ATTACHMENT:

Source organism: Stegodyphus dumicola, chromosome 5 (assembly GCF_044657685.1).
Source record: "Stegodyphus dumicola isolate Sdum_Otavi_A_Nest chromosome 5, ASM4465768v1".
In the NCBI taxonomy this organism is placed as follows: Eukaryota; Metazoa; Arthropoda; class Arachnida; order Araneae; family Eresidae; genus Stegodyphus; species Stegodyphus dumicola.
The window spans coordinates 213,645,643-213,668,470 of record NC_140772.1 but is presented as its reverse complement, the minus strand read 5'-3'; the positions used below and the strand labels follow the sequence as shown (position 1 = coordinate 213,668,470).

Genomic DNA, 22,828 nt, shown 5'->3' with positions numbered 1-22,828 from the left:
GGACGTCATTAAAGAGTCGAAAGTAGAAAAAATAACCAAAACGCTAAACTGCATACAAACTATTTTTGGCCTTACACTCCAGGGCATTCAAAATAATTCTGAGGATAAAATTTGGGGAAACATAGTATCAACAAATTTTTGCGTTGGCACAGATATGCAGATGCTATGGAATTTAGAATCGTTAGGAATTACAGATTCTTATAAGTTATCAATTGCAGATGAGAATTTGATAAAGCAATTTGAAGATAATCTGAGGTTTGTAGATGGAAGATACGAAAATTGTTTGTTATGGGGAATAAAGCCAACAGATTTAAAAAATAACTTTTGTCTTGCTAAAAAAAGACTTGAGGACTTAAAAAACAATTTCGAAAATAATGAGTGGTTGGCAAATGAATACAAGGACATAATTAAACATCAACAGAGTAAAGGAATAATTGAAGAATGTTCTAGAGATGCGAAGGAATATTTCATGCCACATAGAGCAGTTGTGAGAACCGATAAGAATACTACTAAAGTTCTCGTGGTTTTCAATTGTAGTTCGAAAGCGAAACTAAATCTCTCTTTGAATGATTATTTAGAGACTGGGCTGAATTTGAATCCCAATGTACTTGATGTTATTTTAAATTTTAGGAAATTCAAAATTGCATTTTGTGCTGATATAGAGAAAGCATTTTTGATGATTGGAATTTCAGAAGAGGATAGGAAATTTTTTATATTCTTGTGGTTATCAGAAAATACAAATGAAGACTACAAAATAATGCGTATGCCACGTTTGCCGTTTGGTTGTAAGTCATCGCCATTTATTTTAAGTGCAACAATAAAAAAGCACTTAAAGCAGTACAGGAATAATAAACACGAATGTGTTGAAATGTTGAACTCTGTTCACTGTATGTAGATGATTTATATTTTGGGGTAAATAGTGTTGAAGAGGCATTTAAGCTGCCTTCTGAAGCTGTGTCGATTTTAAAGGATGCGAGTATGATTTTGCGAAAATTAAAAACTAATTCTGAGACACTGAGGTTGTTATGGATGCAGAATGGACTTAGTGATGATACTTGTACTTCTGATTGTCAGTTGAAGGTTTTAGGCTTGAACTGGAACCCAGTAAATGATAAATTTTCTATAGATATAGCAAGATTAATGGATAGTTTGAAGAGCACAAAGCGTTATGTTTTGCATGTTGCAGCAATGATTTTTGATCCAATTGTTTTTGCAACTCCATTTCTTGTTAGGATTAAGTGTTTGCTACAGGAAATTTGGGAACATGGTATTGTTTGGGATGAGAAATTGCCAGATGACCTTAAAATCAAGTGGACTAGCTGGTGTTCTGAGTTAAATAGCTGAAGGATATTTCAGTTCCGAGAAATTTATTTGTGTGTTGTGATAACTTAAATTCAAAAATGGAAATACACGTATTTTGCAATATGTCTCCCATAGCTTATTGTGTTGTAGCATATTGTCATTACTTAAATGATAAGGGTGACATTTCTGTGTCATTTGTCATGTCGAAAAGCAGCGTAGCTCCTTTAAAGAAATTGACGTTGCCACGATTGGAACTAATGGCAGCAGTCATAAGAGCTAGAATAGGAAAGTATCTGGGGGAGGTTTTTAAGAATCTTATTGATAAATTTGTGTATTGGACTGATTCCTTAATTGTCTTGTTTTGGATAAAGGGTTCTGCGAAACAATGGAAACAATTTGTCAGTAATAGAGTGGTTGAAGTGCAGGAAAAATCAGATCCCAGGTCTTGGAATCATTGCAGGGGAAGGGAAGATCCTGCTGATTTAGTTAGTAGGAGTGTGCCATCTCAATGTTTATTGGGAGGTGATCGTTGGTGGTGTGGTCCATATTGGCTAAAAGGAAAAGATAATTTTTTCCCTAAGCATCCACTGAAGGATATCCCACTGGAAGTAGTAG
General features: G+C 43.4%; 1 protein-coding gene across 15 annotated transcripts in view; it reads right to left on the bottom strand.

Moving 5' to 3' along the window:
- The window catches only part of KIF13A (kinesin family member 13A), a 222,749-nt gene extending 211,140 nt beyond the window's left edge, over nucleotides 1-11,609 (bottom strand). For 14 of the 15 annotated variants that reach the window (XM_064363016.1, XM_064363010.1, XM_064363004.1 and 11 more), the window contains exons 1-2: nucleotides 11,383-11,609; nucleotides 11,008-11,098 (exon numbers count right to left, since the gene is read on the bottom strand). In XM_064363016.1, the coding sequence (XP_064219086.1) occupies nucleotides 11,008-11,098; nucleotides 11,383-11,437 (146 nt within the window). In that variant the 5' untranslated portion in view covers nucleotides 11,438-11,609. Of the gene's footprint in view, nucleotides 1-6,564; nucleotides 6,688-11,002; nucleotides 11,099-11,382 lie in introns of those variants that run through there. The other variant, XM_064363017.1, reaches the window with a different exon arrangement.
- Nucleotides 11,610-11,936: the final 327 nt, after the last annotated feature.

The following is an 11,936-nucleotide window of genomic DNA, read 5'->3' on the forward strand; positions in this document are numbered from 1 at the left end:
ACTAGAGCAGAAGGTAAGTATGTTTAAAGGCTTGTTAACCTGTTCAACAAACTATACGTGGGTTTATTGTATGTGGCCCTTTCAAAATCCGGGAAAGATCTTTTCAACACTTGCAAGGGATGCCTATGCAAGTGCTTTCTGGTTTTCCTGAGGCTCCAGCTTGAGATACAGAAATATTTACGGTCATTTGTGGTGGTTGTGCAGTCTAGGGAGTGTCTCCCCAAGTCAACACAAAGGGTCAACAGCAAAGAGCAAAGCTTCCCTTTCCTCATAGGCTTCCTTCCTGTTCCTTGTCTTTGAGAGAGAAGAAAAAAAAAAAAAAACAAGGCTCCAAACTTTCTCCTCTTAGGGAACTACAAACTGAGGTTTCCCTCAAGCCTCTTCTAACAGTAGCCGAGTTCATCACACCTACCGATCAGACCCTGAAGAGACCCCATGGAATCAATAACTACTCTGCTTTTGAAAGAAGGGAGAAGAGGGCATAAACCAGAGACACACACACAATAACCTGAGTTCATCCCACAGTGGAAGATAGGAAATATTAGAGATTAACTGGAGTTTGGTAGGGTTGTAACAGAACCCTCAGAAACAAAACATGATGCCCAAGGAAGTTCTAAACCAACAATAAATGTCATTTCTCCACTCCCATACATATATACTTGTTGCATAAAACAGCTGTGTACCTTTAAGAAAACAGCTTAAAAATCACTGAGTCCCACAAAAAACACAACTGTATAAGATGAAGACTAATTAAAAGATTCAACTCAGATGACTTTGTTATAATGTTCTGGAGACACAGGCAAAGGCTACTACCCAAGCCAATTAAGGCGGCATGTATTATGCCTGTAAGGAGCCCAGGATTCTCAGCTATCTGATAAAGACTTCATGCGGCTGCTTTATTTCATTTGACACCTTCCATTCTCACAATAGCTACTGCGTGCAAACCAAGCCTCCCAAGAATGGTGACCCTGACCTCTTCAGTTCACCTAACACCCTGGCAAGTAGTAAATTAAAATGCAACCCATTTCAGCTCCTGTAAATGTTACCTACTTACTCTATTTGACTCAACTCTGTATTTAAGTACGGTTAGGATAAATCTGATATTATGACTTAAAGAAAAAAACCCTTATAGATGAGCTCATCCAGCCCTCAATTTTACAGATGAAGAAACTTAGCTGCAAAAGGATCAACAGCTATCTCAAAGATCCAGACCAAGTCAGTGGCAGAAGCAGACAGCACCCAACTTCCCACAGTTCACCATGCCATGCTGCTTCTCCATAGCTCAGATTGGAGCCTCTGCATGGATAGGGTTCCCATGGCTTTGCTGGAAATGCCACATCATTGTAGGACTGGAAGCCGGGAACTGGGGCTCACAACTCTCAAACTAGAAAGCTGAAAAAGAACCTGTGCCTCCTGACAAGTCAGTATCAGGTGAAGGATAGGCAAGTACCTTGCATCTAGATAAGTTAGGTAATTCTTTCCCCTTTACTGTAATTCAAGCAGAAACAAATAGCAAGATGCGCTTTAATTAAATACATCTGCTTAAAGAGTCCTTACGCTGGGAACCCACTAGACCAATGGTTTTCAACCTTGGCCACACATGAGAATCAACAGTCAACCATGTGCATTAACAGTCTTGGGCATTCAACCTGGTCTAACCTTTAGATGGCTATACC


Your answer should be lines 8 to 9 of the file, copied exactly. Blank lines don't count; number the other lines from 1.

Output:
Moving 5' to 3' along the window:
- The window catches only part of KIF13A (kinesin family member 13A), a 222,749-nt gene extending 211,140 nt beyond the window's left edge, over nucleotides 1-11,609 (bottom strand). For 14 of the 15 annotated variants that reach the window (XM_064363016.1, XM_064363010.1, XM_064363004.1 and 11 more), the window contains exons 1-2: nucleotides 11,383-11,609; nucleotides 11,008-11,098 (exon numbers count right to left, since the gene is read on the bottom strand). In XM_064363016.1, the coding sequence (XP_064219086.1) occupies nucleotides 11,008-11,098; nucleotides 11,383-11,437 (146 nt within the window). In that variant the 5' untranslated portion in view covers nucleotides 11,438-11,609. Of the gene's footprint in view, nucleotides 1-6,564; nucleotides 6,688-11,002; nucleotides 11,099-11,382 lie in introns of those variants that run through there. The other variant, XM_064363017.1, reaches the window with a different exon arrangement.